Note: AMI, acute myocardial infarction; STEMI, ST-segmental elevation myocardial infarction; TIMI, Thrombolysis In Myocardial Infarction ;Pts. No., patient number; IS, infarct size; MSI, myocardial salvage index; MVO, microvascular obstruction; ME, myocardial edema; LVEDV, left ventricular end-diastolic volume; LVEDVI, indexed LVEDV; CMR, cardiac magnetic resonance imaging; N.A, not available; LPoC, local ischemic postconditioning; RPoC, remote ischemic postconditioning; Ctrl, control.
Table 2: Summarized patient characteristics of the included randomized trials
Note: DM, diabetes mellitus; HP, hypertension; Smk, smoking; DysLip, dyslipidemia; LAD, left anterior descending artery; GP, glycoprotein IIb/IIIa inhibitor ; N.A, not available; LPoC, local ischemic postconditioning; RPoC, remote ischemic postconditioning; Ctrl, control.
Effects of ischemic post conditioning on final IS, MSI, and myocardial edema
As shown in Figure 2, the final IS(%) was not significantly reduced by PoC (weighted mean difference [WMD] = –1.01; 95% CI: –2.95 to 0.94; P > 0.05) and demonstrated heterogeneity (I2 = 68.0%). Both LPoC and RPoC increased the potential of MSI(%)(WMD = 5.52; 95% CI: 1.64 to 9.41; P = 0.005; I2 = 76.0%; Figure 3A). Patients treated by LPoC (WMD = –2.25; 95% CI: –4.71 to 0.20; P = 0.07; I2 = 2.0%), or RPoC (WMD = –5.40; 95% CI: –8.76 to –2.05; P = 0.002; I2 = 0.0%) showed decreased percent myocardial edema (Figure 3B).
Figure 2: Effects of local and remote ischemic postcondtioning on final infarction size. Histogram plots showing final infarction sizes(IS; percentage of left ventricle) in STEMI patients that underwent LPoC and RPoC relative to controls. As shown, ischemic postconditioning (PoC) did not improve IS(weighted mean difference(WMD) = –1.01; P = 0.31). Note: LPoC, local ischemic postconditioning; RPoC, remote ischemic postconditioning; PoC, ischemic postconditioning ; Ctrl, control.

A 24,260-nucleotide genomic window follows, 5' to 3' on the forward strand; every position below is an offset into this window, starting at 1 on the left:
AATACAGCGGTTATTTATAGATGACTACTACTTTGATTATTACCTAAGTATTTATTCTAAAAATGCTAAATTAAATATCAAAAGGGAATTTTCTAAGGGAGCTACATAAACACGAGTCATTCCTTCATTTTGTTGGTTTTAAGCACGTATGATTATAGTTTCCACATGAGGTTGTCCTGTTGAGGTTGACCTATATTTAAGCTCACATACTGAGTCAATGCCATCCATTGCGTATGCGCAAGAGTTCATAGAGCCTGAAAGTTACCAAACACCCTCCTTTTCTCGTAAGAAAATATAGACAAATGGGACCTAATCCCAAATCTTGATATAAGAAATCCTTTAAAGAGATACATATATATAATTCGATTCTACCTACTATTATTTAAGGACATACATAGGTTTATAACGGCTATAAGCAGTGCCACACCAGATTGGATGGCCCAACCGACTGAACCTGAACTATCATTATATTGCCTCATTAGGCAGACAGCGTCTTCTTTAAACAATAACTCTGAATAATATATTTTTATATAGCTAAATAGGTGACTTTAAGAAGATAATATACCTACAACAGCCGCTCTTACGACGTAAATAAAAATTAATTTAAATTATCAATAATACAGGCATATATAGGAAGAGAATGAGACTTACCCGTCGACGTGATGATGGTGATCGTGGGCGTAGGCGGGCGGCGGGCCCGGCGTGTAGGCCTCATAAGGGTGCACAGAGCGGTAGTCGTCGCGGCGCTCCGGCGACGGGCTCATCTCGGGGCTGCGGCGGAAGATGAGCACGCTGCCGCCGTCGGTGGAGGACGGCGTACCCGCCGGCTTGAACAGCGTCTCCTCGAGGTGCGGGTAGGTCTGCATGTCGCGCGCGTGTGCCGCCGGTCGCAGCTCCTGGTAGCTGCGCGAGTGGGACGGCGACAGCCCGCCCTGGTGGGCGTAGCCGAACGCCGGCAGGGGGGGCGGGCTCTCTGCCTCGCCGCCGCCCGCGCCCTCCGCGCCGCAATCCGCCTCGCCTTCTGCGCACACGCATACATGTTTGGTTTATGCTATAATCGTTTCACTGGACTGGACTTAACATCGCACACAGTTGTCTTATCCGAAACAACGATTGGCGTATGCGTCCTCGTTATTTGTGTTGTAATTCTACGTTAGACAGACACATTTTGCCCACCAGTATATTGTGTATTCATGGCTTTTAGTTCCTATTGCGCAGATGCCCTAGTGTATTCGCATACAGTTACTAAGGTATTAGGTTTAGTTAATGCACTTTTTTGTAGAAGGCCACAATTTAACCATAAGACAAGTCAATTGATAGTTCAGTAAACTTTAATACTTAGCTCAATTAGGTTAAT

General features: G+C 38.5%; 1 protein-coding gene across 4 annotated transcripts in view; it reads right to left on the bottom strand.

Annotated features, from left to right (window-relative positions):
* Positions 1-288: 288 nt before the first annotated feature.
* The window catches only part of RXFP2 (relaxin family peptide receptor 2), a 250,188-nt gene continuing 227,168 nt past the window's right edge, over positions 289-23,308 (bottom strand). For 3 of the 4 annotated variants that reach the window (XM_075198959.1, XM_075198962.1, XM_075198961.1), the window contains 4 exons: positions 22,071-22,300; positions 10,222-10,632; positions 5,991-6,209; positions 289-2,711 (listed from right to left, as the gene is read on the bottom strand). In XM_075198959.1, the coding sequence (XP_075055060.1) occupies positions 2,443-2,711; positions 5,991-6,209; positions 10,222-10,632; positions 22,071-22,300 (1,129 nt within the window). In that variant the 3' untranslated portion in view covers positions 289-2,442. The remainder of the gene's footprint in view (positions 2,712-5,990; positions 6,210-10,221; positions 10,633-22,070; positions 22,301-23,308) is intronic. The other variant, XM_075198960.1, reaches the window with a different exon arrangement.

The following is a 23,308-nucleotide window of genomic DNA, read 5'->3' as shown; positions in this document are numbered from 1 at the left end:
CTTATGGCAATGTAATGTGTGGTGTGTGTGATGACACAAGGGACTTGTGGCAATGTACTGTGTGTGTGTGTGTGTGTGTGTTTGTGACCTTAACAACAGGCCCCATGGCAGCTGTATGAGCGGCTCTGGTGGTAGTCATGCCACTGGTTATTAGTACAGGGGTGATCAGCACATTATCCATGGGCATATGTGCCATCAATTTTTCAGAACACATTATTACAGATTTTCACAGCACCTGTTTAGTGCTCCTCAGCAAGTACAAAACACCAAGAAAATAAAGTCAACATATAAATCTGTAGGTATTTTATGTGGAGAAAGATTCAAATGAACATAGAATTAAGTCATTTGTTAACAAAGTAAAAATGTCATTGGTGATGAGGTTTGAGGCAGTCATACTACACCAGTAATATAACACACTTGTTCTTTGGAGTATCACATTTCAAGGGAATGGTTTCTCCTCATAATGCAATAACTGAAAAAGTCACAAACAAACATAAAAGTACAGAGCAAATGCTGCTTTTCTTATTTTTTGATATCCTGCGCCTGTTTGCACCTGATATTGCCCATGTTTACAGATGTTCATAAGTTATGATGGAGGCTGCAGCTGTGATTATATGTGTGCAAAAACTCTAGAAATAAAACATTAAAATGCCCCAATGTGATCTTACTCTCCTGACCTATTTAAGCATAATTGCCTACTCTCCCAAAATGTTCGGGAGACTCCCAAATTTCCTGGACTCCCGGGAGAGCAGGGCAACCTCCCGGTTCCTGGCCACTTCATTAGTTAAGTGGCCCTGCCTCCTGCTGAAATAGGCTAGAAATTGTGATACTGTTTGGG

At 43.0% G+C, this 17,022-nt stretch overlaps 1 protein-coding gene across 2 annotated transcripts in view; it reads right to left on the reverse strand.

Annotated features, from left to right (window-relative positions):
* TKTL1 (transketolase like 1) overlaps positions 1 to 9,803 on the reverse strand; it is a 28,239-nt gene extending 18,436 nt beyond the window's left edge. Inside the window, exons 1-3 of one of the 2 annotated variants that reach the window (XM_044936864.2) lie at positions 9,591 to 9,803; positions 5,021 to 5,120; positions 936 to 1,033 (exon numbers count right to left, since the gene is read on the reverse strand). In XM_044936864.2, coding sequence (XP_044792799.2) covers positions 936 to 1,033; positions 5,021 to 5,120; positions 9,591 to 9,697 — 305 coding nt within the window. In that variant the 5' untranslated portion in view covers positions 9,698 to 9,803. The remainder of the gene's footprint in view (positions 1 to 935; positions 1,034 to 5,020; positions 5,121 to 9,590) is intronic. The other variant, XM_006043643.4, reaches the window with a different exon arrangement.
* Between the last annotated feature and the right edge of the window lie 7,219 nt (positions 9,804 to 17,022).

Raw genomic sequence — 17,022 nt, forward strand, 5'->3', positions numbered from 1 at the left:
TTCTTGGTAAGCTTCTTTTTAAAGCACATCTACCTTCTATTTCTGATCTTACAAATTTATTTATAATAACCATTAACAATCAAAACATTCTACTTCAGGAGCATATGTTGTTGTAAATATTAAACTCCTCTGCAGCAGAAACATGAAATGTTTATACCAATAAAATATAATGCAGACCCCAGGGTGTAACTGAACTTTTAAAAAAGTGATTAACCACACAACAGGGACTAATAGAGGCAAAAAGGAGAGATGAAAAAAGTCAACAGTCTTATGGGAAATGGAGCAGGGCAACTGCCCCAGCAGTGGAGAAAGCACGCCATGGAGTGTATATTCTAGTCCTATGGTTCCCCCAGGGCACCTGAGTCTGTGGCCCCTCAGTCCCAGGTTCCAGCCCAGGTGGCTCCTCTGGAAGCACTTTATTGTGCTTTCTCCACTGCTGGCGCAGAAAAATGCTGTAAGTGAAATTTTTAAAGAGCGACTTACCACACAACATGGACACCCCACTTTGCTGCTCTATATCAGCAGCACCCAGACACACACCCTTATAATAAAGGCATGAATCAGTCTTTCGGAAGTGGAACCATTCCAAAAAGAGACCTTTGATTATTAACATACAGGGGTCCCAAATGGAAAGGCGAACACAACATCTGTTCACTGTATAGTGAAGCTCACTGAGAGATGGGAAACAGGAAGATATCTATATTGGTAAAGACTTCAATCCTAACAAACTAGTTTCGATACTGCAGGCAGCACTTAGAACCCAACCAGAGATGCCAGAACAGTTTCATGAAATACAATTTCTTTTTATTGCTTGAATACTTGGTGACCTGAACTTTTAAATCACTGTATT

Figure 3: Effects of local and remote ischemic postcondtioning on myocardial salvage and edema. Histogram plots showing that LPoC and RPoC increased (A) myocardial salvage (percentage of left ventricle; WMD = 5.52; P = 0.005) and reduced (B) myocardial edema(percentage of left ventricle; WMD = –3.35; P = 0.0009) in STEMI patients that underwent LPoC and RPoC relative to controls.
Effect of ischemic postconditioning on LV volume and microvascular obstruction
PoC did not attenuate left ventricular volume after PCI (standardized mean difference [SMD] = –0.09; 95% CI: –0.28 to 0.10; P > 0.05) and showed significant heterogeneity (I2 = 40.6%; Figure 4). Microvascular obstruction(MVO) was reported in 509 (49.5%) study subjects. PoC did not reduce the risk of MVO(OR = 0.99; 95% CI: 0.67 to 1.46; P > 0.05; I2 = 0.0%; Figure 5A), or the extent of MVO(%) (WMD = –0.09, 95% CI: –0.25 to 0.07; P > 0.05; I2 = 6.0%; Figure 5B).
Figure 4: Effects of local and remote ischemic postcondtioning on left ventricular volume. Histogram plots show that LPoC and RPoC did not reduce left ventricular volume (standardized mean difference(SMD) = –0.09; P = 0.38) in STEMI patients that underwent LPoC and RPoC relative to controls.
Figure 5: Effects of local and remote ischemic postcondtioning on microvascular obstruction. Histogram plots show that LPoC and RPoC did not reduce (A) extent of microvascular obstruction (WMD = –0.09; P = 0.27) and (B) the incidence of microvascular obstruction (odds ratio (OR) = 0.99; P = 0.95].